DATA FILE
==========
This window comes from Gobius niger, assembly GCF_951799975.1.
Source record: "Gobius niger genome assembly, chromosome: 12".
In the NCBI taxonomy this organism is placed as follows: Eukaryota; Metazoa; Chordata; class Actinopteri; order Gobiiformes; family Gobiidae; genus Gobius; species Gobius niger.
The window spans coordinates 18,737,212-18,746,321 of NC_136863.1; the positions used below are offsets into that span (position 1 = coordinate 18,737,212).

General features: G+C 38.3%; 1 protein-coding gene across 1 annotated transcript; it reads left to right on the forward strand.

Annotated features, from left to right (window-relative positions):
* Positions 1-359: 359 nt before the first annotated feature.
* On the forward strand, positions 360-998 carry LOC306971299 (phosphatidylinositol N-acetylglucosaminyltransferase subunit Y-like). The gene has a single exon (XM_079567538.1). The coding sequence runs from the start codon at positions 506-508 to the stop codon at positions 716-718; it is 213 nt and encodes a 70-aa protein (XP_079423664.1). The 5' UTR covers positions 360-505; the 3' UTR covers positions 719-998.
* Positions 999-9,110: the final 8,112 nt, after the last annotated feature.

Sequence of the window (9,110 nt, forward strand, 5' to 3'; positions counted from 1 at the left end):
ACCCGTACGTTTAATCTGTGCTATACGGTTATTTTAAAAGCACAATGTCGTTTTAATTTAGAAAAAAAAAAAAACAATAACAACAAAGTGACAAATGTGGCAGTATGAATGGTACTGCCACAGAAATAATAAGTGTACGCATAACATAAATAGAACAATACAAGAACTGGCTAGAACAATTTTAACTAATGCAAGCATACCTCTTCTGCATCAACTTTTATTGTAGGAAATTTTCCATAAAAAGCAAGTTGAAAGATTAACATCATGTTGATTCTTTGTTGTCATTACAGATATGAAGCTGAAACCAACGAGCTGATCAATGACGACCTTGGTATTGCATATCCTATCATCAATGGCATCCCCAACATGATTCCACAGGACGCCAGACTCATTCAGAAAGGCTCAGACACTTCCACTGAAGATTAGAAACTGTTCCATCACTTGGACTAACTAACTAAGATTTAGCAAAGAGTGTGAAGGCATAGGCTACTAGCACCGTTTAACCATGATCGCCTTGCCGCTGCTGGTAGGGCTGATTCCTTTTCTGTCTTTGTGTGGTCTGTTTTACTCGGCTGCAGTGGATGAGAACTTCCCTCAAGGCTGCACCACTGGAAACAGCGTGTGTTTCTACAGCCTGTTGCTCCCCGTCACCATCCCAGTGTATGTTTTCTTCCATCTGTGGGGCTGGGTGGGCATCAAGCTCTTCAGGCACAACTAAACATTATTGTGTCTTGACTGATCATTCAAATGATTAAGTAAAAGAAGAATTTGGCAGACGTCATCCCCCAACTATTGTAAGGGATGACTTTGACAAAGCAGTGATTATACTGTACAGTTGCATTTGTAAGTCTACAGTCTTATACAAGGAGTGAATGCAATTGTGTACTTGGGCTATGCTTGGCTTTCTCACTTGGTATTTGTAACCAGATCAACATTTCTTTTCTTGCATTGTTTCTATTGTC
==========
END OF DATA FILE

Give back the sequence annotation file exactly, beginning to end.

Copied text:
This window comes from Gobius niger, assembly GCF_951799975.1.
Source record: "Gobius niger genome assembly, chromosome: 12".
In the NCBI taxonomy this organism is placed as follows: Eukaryota; Metazoa; Chordata; class Actinopteri; order Gobiiformes; family Gobiidae; genus Gobius; species Gobius niger.
The window spans coordinates 18,737,212-18,746,321 of NC_136863.1; the positions used below are offsets into that span (position 1 = coordinate 18,737,212).

General features: G+C 38.3%; 1 protein-coding gene across 1 annotated transcript; it reads left to right on the forward strand.

Annotated features, from left to right (window-relative positions):
* Positions 1-359: 359 nt before the first annotated feature.
* On the forward strand, positions 360-998 carry LOC306971299 (phosphatidylinositol N-acetylglucosaminyltransferase subunit Y-like). The gene has a single exon (XM_079567538.1). The coding sequence runs from the start codon at positions 506-508 to the stop codon at positions 716-718; it is 213 nt and encodes a 70-aa protein (XP_079423664.1). The 5' UTR covers positions 360-505; the 3' UTR covers positions 719-998.
* Positions 999-9,110: the final 8,112 nt, after the last annotated feature.

Sequence of the window (9,110 nt, forward strand, 5' to 3'; positions counted from 1 at the left end):
ACCCGTACGTTTAATCTGTGCTATACGGTTATTTTAAAAGCACAATGTCGTTTTAATTTAGAAAAAAAAAAAAACAATAACAACAAAGTGACAAATGTGGCAGTATGAATGGTACTGCCACAGAAATAATAAGTGTACGCATAACATAAATAGAACAATACAAGAACTGGCTAGAACAATTTTAACTAATGCAAGCATACCTCTTCTGCATCAACTTTTATTGTAGGAAATTTTCCATAAAAAGCAAGTTGAAAGATTAACATCATGTTGATTCTTTGTTGTCATTACAGATATGAAGCTGAAACCAACGAGCTGATCAATGACGACCTTGGTATTGCATATCCTATCATCAATGGCATCCCCAACATGATTCCACAGGACGCCAGACTCATTCAGAAAGGCTCAGACACTTCCACTGAAGATTAGAAACTGTTCCATCACTTGGACTAACTAACTAAGATTTAGCAAAGAGTGTGAAGGCATAGGCTACTAGCACCGTTTAACCATGATCGCCTTGCCGCTGCTGGTAGGGCTGATTCCTTTTCTGTCTTTGTGTGGTCTGTTTTACTCGGCTGCAGTGGATGAGAACTTCCCTCAAGGCTGCACCACTGGAAACAGCGTGTGTTTCTACAGCCTGTTGCTCCCCGTCACCATCCCAGTGTATGTTTTCTTCCATCTGTGGGGCTGGGTGGGCATCAAGCTCTTCAGGCACAACTAAACATTATTGTGTCTTGACTGATCATTCAAATGATTAAGTAAAAGAAGAATTTGGCAGACGTCATCCCCCAACTATTGTAAGGGATGACTTTGACAAAGCAGTGATTATACTGTACAGTTGCATTTGTAAGTCTACAGTCTTATACAAGGAGTGAATGCAATTGTGTACTTGGGCTATGCTTGGCTTTCTCACTTGGTATTTGTAACCAGATCAACATTTCTTTTCTTGCATTGTTTCTATTGTC